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You are very lucky as those are field coil speakers. At least a third of the amp will be a power supply for the field coils. I would say that it would be a real waste to use those speakers in a guitar amp, for one thing they are probably worth a lot of money and would probably make excellent midrange hifi speakers.

Shoog
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Old 1st January 2012, 06:53 PM   #7
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Wurlitzer used Magnavox speakers and some of their early versions were actually designed by Peter Jensen. Known now to all by Jensen. I am familiar with the speaker marked with the "68" but not the one marked "82". The 68 speaker is a full range field coil and make decent Guitar speakers. The same 68 speaker is used in many early Wurlitzer organs.
I would actually guess they used two differently voiced speakers back in the day as is very common practice in todays " boutique " amps.
I'm curious to know what letters/numbers are on both of them. That would answer the question if they are tonally different.
Would love to see the front cone of the 82!
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Old 1st January 2012, 08:16 PM   #8
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might want to get the tubes first, then see, if, and i mean if, you need to rebuild anything.

almost all the old tube amps i have, function ok without replacing anything.

start them slowly with a variable transformer.


in the 20 or so years i've been buying from these people,

they have only ripped

me off for $4 .

so i'm not too unhappy.

https://www.fairradio.com/catalog.ph...ategoryid=1417

Last edited by tomtt; 1st January 2012 at 08:18 PM.
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Old 2nd January 2012, 12:16 AM   #9
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sombre, this would be a great amp to learn restoration, but I think it would require you to do a fair bit of self-learning on many aspects of amp design and practical restoration - which may be exactly what you want to achieve :-)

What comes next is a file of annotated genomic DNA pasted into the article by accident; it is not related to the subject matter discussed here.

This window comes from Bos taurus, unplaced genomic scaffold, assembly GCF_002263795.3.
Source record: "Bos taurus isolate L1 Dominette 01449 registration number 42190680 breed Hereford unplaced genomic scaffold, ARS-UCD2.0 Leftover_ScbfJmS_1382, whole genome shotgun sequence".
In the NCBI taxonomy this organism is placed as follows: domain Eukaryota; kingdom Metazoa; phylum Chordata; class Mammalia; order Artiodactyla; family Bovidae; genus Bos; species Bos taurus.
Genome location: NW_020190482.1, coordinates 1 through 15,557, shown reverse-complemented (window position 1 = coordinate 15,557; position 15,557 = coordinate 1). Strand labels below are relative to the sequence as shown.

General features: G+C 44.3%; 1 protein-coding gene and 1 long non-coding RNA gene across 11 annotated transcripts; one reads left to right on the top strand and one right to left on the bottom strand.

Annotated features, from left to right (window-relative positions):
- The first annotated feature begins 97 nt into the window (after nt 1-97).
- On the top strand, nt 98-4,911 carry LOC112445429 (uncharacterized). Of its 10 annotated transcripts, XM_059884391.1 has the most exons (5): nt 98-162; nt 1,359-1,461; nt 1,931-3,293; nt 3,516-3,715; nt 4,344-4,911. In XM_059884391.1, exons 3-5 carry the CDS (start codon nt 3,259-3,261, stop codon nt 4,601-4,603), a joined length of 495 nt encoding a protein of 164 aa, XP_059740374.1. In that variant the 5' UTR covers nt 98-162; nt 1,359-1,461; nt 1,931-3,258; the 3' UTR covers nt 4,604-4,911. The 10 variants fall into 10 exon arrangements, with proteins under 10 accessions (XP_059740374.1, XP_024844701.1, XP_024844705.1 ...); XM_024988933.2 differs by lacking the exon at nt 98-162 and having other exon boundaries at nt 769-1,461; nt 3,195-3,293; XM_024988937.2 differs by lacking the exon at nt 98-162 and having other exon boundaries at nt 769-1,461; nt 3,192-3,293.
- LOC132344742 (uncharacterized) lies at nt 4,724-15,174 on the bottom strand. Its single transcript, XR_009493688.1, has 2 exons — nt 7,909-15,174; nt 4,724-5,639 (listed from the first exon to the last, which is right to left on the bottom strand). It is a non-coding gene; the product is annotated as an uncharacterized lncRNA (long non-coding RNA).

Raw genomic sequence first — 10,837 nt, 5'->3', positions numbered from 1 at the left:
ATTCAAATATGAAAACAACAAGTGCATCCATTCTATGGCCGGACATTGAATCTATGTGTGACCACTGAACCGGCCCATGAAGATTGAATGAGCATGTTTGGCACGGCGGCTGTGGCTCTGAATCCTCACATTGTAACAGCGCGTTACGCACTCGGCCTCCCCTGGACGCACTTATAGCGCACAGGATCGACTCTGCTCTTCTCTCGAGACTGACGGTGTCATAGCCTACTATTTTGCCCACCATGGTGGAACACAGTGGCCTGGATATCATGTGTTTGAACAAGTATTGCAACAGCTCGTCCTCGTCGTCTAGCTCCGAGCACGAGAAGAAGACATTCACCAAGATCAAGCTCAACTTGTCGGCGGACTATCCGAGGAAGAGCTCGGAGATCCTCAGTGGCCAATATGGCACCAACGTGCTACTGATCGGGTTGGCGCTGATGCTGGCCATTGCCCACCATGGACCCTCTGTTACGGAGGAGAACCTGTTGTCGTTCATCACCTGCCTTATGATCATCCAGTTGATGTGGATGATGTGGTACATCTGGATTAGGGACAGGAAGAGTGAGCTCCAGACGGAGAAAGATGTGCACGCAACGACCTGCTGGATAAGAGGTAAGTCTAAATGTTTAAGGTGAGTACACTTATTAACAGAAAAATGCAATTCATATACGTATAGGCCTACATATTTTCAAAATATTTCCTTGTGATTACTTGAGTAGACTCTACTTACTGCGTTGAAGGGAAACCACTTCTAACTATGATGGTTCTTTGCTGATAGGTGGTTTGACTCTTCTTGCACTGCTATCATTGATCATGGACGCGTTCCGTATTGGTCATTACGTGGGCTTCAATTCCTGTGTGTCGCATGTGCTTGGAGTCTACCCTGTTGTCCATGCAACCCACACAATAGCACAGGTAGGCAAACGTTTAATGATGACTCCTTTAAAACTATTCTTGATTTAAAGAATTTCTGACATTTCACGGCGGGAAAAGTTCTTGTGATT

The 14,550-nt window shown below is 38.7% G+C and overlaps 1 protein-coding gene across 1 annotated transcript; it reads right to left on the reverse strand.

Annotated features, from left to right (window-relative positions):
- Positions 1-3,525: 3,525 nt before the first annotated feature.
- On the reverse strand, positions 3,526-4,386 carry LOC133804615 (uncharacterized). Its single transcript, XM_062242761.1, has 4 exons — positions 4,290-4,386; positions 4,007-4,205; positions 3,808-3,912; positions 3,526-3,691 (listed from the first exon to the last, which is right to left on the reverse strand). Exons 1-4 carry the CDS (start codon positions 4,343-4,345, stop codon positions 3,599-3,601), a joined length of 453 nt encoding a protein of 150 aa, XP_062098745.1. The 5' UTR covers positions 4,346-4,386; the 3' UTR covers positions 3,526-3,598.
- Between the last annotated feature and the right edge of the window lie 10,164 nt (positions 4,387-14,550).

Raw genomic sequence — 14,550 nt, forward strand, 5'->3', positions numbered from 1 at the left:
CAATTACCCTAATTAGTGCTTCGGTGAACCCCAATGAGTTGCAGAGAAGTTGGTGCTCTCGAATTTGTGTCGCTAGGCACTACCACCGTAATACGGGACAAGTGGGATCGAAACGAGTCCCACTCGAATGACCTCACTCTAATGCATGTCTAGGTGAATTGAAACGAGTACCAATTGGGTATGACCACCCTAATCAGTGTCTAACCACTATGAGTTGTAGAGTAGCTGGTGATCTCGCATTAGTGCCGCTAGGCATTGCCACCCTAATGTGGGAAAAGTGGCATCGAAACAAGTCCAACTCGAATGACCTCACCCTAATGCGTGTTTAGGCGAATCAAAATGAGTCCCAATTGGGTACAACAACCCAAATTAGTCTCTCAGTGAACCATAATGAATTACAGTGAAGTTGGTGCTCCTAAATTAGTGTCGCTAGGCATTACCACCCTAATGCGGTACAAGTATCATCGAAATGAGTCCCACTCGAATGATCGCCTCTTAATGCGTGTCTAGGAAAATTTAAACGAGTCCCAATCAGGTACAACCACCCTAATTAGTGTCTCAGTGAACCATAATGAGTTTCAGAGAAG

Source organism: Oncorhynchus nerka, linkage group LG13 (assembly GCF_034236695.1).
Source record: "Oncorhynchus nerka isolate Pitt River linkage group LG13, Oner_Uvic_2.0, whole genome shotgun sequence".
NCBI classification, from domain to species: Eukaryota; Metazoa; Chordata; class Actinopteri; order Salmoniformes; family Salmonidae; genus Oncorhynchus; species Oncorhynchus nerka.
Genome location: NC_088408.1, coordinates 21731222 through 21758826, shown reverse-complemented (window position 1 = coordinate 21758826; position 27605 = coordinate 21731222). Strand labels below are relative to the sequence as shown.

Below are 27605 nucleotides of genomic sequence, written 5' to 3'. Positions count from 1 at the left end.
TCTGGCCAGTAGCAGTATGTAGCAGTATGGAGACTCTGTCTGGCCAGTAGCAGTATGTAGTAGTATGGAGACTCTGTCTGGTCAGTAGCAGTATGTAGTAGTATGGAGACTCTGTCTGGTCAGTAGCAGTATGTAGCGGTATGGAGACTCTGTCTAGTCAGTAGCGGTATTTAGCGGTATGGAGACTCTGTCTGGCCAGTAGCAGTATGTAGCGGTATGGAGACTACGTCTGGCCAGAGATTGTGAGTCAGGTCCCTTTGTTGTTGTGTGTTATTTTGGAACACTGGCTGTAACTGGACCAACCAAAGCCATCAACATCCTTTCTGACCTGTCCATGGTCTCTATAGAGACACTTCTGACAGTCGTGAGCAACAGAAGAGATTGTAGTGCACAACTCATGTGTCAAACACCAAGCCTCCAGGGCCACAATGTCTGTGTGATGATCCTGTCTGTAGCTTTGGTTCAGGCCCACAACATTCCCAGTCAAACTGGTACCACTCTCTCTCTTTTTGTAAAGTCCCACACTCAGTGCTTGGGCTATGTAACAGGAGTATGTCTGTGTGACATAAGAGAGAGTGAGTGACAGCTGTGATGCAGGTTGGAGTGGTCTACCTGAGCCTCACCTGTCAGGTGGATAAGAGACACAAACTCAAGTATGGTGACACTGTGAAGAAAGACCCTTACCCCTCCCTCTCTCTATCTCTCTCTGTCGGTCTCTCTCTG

I suggest you firstly need to adapt a similar, or trace out, the circuit schematic. This would be the start of the learning curve. Google searching, or posting on an organ forum can help, but I know some organ communities seem only to entertain you buying the workshop manual.

Just trying to quickly fire up the amp is to my mind not a good idea for this vintage of amp. Restorations take time, and often need you to interpret what was the original design intent -and hence what needs to change to make it suitable for another application. Quirky things also pop up, like why did someone add in a diode bridge across the valve base, but not connect the + terminal.

Ciao, Tim
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Old 2nd January 2012, 01:31 AM   #10
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cool, look at all those chiclet stuff. what I would do is sell the speakers, get guitar speakers, strip all the stuff out and go from there. Have you looked under the tube shield?(square silver box)

then you'll have something to start with. maybe starting with something like a J-12a for a classic sound.

It is discouraged to use field coil speakers on units that have exposed chassis grounds. This goes double for guitar amps since the ground is part of the guitar circuit. Once your amp is built, take it to a TV repair shop to test for leakage currents. The reason behind this is the fact you are recycling parts and absolute safety measures must be performed to prevent the risk of electrical shock. After all, you will be touching the ground electrically when you play.
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Last edited by DavesNotHere; 2nd January 2012 at 01:42 AM.